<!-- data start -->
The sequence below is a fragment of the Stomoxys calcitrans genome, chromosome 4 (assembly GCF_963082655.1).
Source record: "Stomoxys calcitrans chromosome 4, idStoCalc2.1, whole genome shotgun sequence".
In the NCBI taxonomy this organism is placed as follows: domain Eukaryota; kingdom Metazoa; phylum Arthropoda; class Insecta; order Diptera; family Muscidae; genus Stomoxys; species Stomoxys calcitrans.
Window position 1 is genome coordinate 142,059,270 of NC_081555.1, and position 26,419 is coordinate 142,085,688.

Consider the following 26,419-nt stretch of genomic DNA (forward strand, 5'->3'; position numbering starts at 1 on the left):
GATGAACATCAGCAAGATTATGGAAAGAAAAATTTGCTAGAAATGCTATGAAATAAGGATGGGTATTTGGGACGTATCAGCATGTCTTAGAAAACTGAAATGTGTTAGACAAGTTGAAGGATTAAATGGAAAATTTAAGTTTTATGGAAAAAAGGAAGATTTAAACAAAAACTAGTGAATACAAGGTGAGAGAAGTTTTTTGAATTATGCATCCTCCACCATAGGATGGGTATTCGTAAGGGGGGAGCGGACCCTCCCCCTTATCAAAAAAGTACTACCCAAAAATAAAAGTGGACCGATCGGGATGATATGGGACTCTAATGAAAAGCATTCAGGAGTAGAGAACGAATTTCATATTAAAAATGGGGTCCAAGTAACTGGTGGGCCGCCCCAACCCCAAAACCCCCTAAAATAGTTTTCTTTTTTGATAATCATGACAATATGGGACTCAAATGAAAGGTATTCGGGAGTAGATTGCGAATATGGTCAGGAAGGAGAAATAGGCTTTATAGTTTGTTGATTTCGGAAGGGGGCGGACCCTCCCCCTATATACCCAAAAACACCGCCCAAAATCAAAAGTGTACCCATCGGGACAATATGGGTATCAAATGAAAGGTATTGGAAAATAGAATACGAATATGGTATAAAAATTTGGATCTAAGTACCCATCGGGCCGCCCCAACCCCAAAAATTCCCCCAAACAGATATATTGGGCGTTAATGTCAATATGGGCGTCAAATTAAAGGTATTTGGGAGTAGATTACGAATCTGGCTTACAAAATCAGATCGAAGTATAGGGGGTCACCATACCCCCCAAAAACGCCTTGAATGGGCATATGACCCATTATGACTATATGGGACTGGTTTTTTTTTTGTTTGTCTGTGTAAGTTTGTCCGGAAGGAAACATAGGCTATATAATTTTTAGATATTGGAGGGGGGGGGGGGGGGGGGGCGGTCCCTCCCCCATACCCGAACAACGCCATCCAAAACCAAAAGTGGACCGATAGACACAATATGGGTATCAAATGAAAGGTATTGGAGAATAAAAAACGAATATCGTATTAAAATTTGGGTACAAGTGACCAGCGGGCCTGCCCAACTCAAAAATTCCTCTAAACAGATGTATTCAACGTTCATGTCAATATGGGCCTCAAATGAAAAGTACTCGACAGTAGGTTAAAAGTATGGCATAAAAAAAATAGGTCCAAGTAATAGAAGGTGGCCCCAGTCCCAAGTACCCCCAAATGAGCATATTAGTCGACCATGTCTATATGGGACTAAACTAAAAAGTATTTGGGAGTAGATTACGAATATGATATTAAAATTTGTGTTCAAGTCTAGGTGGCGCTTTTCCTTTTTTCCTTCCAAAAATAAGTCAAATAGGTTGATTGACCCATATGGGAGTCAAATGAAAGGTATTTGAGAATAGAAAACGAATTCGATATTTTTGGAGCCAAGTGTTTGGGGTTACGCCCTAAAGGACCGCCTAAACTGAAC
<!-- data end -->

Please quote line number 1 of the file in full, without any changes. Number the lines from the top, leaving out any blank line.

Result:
The sequence below is a fragment of the Stomoxys calcitrans genome, chromosome 4 (assembly GCF_963082655.1).